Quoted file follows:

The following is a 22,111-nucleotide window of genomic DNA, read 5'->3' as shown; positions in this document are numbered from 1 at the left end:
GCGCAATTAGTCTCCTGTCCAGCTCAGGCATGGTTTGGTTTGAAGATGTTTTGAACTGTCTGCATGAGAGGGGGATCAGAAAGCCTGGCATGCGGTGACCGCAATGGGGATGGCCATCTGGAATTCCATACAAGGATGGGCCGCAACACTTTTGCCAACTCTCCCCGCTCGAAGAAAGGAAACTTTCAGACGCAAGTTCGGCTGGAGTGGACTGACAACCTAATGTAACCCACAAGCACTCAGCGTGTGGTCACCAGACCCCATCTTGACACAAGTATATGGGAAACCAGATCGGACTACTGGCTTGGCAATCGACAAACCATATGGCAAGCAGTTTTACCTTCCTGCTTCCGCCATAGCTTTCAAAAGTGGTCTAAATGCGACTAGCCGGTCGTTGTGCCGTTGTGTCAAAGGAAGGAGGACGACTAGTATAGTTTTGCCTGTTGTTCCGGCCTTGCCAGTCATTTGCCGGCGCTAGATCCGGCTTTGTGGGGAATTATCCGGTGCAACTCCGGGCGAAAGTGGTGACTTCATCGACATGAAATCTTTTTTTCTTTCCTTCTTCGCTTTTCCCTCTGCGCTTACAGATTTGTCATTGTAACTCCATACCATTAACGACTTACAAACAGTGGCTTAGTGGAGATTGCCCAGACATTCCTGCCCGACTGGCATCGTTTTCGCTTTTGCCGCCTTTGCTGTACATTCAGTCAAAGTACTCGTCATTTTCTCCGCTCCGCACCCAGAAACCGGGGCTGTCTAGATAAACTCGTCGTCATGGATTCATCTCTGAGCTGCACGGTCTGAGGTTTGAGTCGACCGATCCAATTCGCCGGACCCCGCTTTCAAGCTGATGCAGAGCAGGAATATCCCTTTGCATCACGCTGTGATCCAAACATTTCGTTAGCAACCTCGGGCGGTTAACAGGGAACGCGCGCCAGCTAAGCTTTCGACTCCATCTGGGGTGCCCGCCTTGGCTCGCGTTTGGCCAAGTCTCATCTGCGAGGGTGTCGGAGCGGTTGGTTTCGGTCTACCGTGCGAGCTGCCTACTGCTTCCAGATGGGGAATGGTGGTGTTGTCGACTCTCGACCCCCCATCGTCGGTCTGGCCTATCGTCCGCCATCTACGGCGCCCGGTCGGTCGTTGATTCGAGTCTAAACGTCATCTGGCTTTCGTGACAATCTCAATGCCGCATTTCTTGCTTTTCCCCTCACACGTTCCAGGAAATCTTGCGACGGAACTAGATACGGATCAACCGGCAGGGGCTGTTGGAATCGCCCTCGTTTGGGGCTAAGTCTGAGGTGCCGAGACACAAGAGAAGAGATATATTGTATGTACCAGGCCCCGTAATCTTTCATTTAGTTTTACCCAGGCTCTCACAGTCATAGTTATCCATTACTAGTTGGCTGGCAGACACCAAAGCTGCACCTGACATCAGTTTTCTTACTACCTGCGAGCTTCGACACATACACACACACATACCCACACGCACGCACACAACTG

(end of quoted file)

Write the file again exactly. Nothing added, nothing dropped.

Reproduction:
The following is a 22,111-nucleotide window of genomic DNA, read 5'->3' as shown; positions in this document are numbered from 1 at the left end:
GCGCAATTAGTCTCCTGTCCAGCTCAGGCATGGTTTGGTTTGAAGATGTTTTGAACTGTCTGCATGAGAGGGGGATCAGAAAGCCTGGCATGCGGTGACCGCAATGGGGATGGCCATCTGGAATTCCATACAAGGATGGGCCGCAACACTTTTGCCAACTCTCCCCGCTCGAAGAAAGGAAACTTTCAGACGCAAGTTCGGCTGGAGTGGACTGACAACCTAATGTAACCCACAAGCACTCAGCGTGTGGTCACCAGACCCCATCTTGACACAAGTATATGGGAAACCAGATCGGACTACTGGCTTGGCAATCGACAAACCATATGGCAAGCAGTTTTACCTTCCTGCTTCCGCCATAGCTTTCAAAAGTGGTCTAAATGCGACTAGCCGGTCGTTGTGCCGTTGTGTCAAAGGAAGGAGGACGACTAGTATAGTTTTGCCTGTTGTTCCGGCCTTGCCAGTCATTTGCCGGCGCTAGATCCGGCTTTGTGGGGAATTATCCGGTGCAACTCCGGGCGAAAGTGGTGACTTCATCGACATGAAATCTTTTTTTCTTTCCTTCTTCGCTTTTCCCTCTGCGCTTACAGATTTGTCATTGTAACTCCATACCATTAACGACTTACAAACAGTGGCTTAGTGGAGATTGCCCAGACATTCCTGCCCGACTGGCATCGTTTTCGCTTTTGCCGCCTTTGCTGTACATTCAGTCAAAGTACTCGTCATTTTCTCCGCTCCGCACCCAGAAACCGGGGCTGTCTAGATAAACTCGTCGTCATGGATTCATCTCTGAGCTGCACGGTCTGAGGTTTGAGTCGACCGATCCAATTCGCCGGACCCCGCTTTCAAGCTGATGCAGAGCAGGAATATCCCTTTGCATCACGCTGTGATCCAAACATTTCGTTAGCAACCTCGGGCGGTTAACAGGGAACGCGCGCCAGCTAAGCTTTCGACTCCATCTGGGGTGCCCGCCTTGGCTCGCGTTTGGCCAAGTCTCATCTGCGAGGGTGTCGGAGCGGTTGGTTTCGGTCTACCGTGCGAGCTGCCTACTGCTTCCAGATGGGGAATGGTGGTGTTGTCGACTCTCGACCCCCCATCGTCGGTCTGGCCTATCGTCCGCCATCTACGGCGCCCGGTCGGTCGTTGATTCGAGTCTAAACGTCATCTGGCTTTCGTGACAATCTCAATGCCGCATTTCTTGCTTTTCCCCTCACACGTTCCAGGAAATCTTGCGACGGAACTAGATACGGATCAACCGGCAGGGGCTGTTGGAATCGCCCTCGTTTGGGGCTAAGTCTGAGGTGCCGAGACACAAGAGAAGAGATATATTGTATGTACCAGGCCCCGTAATCTTTCATTTAGTTTTACCCAGGCTCTCACAGTCATAGTTATCCATTACTAGTTGGCTGGCAGACACCAAAGCTGCACCTGACATCAGTTTTCTTACTACCTGCGAGCTTCGACACATACACACACACATACCCACACGCACGCACACAACTG